I need to back up to 1979—I graduated from high school in 1979. Two movies, Apocalypse Now and Bob Fosse’s All That Jazz, hit me very hard that year. They didn’t come out the same week or anything like that, but as I was coming out of high school those two films kind of galvanized me in a way that feels kind of difficult to explain. Both of them are very biographical, though in very different ways; they’re both very personal films and I think that they set me on a course that I’ve sort of been stuck on ever since.

I was just writing up a list for Criterion, and I was looking at 8 ½ and All That Jazz and I thought, gee, I couldn’t bookend it with two films about artists whining about their art. [Laughs] That’s certainly what both of those films kind of are, in their own special way. There’s just something about those films—and I’m starting to ramble now—but I can be just as affected by a completely populist film like Jaws. Jaws probably goes back and forth with Casablanca as my favorite film of all time; it’s also because I saw it as a kid in a way that affected me from a filmic standpoint. I don’t think you can remove your own, personal history from how a film affects you. I spent a semester in college doing theater in a small town in Tuscany where they still showed movies on a sheet on the side of a building during the summers, and so films like Cinema Paradiso really started to affect me because I’d lived that, in a way. And so Italian cinema, certainly, but then I turn around and look at something like Lawrence of Arabia and I can appreciate the amount of effort that went into making films during that era.

You hand-picked six movies and a short for a food movie marathon going down this weekend at the Metrograph. How did that come about?

I’m just a huge fan of theirs, and we got in touch. I basically pitched them: “Guys, nobody’s done this. You’re the perfect place to do it.” I’m totally in love with the Metrograph theater and everything they do. Even though I don’t live in New York, I spend a great deal of time there. And so we just got on the phone and talked about it, and they were very open-minded about it, and really interested in the curating and making sure that we could get 35mm prints of everything.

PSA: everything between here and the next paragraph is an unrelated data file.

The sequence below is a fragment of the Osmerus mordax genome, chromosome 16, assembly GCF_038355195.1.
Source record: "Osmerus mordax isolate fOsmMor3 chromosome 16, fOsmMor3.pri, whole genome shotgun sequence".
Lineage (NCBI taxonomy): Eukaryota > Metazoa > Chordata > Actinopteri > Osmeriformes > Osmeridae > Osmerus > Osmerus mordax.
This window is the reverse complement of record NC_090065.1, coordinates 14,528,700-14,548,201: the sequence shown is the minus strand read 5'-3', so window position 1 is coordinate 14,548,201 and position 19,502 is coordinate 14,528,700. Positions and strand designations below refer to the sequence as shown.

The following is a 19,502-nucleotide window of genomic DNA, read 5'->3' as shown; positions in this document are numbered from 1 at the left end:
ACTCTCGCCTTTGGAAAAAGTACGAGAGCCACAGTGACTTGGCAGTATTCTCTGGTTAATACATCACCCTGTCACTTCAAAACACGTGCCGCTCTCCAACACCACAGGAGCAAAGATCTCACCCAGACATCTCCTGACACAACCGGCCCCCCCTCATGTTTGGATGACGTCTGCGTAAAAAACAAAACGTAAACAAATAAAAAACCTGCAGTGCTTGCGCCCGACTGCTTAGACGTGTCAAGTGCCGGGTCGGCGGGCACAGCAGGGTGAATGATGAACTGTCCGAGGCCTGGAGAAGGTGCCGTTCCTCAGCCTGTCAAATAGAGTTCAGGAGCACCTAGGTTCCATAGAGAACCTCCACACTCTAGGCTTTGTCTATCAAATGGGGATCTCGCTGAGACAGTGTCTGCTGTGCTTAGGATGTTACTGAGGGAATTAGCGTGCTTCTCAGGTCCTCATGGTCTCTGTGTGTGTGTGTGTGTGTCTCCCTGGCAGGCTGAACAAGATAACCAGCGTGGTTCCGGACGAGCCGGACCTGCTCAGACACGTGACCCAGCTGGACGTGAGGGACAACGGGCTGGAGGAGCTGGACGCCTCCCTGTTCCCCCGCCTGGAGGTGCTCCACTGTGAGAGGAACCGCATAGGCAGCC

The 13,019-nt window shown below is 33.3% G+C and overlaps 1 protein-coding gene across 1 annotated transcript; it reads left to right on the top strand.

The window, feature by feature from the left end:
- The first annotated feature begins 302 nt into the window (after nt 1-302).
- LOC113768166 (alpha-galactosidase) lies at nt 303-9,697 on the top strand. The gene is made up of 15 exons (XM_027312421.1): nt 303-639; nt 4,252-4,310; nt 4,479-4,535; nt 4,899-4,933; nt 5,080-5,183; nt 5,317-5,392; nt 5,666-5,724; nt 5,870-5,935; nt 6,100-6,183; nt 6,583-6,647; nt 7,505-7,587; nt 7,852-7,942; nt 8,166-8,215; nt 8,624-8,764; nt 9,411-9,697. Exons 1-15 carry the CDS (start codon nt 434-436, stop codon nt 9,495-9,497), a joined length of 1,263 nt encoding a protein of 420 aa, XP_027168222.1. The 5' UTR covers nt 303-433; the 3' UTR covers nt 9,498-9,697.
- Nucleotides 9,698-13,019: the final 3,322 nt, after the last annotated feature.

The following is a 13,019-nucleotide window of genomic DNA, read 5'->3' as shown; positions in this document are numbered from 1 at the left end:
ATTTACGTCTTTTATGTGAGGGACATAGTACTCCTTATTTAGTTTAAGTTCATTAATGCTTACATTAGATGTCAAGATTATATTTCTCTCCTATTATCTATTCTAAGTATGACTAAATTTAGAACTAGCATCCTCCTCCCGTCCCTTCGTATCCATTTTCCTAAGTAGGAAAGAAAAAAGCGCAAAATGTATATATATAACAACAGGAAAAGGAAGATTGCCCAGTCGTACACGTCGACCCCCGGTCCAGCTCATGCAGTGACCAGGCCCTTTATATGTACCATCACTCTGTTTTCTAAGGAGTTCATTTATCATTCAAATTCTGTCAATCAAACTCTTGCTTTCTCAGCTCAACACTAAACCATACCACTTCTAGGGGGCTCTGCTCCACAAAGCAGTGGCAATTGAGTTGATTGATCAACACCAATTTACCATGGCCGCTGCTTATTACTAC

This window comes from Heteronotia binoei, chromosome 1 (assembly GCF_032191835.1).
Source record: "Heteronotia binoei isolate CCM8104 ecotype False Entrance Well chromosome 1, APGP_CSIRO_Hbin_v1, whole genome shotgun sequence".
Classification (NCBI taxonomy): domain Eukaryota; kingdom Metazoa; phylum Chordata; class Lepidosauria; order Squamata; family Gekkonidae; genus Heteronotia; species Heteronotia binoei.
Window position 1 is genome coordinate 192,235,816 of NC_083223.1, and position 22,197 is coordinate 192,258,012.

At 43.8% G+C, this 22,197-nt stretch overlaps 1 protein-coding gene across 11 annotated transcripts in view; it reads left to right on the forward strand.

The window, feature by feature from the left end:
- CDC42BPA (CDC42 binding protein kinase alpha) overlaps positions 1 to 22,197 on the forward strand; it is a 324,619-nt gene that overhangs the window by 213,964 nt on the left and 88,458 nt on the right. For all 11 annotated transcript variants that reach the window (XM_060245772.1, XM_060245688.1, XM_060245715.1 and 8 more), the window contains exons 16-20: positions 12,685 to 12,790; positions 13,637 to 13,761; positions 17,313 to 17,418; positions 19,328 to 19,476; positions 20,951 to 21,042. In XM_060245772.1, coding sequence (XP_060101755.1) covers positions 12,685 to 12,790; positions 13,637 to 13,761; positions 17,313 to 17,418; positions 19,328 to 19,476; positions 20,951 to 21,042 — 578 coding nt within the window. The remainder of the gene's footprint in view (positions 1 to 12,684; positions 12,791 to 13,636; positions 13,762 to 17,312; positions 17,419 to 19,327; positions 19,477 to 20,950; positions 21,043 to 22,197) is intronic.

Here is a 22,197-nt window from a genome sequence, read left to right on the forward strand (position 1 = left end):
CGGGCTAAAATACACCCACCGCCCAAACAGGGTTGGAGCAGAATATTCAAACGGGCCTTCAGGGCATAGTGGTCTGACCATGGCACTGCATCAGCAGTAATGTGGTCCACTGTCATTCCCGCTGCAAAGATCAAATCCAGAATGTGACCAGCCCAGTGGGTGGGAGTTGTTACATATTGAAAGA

Forming the list, I could sort of see my fingerprints on it, which is something that I wanted. And I wanted to build a list of films that were picked for very, very different reasons, that when viewed together would paint a larger portrait.

I got a laugh out of seeing The Cook, The Thief, His Wife and Her Lover among the films you curated. The meal I associate with that one isn’t necessarily one I would consider appetizing.

[Laughs] Not at all, not at all … I couldn’t leave cannibalism out. It was either going to be The Cook, The Thief, His Wife and Her Lover or Paul Bartel’s wonderfully dark Eating Raoul. Both of which I would have been really happy with, but I really wanted to get in the incredible visuals that Peter Greenaway is so well-known for, and that music—I really wanted to get that in there. Besides, Hellen Mirren: totally hot in that Jean-Paul Gaultier outfit.

Out of the films showing this weekend, which one do you feel will audiences walk out of the theater afterwards feeling their hungriest?

I think it’s going to be Big Night, and the reason I think that it’s going to be Big Night is that there’s so much fixation on one particular dish. And, let’s face it: everybody loves Italian food. Everybody loves pasta. And so I think when people look at [the timpano], they’re going to go “Oh, crap, I want that.” It gives the audience one specific dish to focus on.

I think the food in Babette’s Feast is still a little too much of its period for a lot of people—small birds with their heads off, stuffed in sarcophaguses made of puff pastry. I don’t think a lot of people will go for that, or think “Wow, I really wish I had that.” And Eat Drink Man Woman, although the food is beautiful it’s not terribly approachable. When you look at the way Ang Lee shoots it, he’s still trying to make a film that’s about people, but when Stanley Tucci and Campbell Scott were making Big Night they put the food right out there in front. When people eat the food, you see their reactions, while in Babette’s Feast people are eating this wonderful food, but because they don’t know joy in their life they don’t know how to respond to it. When we watch them eat the big meal at the end of Big Night, I think we can see ourselves sitting at that table with those people and responding in that way.